In late August of 1775, Peyton Randolph left for the Second Continental Congress in Philadelphia, which met from September 5, 1775 to October 26, 1775.
He was again elected President, but died on October 22, before the Congress ended, being eventually replaced by John Hancock.
Peyton Randolph was buried at the chapel of the College of William and Mary.
One of the first American naval frigates was named in his honor, the USS Randolph, and during World War II, an Essex-class aircraft carrier USS Randolph (CV-15).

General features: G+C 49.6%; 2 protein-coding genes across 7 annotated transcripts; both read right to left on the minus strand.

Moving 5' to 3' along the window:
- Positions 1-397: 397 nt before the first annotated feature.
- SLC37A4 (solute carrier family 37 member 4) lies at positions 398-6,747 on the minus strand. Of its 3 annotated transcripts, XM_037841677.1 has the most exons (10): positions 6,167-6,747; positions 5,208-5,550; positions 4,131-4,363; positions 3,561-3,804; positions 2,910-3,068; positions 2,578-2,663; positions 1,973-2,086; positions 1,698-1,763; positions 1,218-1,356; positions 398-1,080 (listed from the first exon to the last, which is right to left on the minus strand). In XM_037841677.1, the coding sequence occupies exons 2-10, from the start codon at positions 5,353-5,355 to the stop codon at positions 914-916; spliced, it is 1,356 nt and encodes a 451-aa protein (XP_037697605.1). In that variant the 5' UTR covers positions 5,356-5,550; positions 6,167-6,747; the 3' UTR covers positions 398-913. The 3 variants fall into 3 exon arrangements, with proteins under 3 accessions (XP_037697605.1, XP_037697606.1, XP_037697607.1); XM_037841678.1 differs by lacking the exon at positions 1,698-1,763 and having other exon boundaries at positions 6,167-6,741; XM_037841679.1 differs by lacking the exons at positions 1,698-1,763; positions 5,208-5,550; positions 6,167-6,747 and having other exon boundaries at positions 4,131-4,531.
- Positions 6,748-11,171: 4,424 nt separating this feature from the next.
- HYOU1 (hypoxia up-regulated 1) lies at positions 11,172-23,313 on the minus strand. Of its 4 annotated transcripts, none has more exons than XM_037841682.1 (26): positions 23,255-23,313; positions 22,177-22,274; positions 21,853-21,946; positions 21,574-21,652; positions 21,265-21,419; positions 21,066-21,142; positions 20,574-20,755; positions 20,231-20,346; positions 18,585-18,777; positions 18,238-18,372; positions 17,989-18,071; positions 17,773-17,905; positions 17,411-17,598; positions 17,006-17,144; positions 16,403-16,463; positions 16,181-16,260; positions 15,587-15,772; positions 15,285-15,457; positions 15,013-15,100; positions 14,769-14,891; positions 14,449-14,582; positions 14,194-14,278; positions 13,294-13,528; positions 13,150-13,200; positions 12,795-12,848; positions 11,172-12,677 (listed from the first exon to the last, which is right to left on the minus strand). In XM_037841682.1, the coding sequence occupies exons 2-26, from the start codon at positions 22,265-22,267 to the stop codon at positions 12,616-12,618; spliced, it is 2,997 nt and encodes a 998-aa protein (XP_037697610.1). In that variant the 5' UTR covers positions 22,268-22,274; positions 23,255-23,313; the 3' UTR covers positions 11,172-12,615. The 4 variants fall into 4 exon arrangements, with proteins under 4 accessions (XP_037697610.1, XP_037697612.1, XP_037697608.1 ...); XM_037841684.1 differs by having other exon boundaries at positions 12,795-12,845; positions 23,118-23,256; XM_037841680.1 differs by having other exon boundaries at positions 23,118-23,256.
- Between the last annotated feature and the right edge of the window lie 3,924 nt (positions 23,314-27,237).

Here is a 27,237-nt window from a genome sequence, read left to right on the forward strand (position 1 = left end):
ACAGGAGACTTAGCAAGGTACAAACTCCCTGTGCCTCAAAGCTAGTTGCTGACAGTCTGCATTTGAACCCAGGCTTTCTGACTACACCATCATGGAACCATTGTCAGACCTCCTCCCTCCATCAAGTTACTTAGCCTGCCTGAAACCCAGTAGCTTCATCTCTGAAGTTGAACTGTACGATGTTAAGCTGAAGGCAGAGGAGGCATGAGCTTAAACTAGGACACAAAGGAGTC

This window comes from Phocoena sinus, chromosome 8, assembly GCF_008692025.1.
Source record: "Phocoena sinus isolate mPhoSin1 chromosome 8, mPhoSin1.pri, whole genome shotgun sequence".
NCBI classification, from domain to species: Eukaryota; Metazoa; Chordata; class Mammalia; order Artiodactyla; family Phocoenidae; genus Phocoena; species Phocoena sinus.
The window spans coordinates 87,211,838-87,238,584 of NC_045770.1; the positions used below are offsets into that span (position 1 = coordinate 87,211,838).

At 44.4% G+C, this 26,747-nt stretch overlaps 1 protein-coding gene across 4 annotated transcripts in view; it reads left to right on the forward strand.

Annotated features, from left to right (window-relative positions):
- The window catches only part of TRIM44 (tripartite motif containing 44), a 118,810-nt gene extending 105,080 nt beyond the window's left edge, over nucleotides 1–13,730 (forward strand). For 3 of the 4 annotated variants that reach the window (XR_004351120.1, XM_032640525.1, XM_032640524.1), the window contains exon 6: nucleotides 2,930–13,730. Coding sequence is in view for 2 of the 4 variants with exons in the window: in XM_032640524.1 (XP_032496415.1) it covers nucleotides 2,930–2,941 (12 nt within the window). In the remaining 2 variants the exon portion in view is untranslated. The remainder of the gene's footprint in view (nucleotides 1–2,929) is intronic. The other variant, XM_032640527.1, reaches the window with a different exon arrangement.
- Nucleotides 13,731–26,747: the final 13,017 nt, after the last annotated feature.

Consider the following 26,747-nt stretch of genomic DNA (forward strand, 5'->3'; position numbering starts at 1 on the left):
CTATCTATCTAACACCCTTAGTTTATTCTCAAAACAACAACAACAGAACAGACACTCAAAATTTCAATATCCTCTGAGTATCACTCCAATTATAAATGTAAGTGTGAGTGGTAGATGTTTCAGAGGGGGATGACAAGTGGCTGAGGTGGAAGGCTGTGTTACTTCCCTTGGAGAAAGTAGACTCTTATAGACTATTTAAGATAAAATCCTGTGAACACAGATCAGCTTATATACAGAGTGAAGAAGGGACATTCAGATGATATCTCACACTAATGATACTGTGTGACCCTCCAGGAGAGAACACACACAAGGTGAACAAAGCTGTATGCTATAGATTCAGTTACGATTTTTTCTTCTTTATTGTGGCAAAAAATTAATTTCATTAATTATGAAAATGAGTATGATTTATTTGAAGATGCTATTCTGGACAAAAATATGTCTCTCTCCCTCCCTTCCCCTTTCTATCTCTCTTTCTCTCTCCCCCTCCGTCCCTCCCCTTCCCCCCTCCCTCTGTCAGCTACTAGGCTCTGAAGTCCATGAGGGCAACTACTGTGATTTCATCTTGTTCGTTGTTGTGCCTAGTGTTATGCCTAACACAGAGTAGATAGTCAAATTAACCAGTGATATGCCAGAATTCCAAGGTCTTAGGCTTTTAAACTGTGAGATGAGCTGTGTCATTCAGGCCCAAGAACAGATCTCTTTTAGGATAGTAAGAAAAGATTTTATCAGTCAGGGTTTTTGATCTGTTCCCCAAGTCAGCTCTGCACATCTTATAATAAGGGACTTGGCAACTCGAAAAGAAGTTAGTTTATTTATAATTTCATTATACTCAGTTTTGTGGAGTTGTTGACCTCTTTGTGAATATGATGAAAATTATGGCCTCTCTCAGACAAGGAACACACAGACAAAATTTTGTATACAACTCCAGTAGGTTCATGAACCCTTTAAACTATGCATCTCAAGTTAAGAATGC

Also named for him was Fort Randolph, where the Ohio River and Kanawha River meet, as well as Randolph County, North Carolina; Randolph, Massachusetts; and Randolph County, Indiana.
His home in Colonial Williamsburg, Virginia, was made a National Historic Landmark in 1970.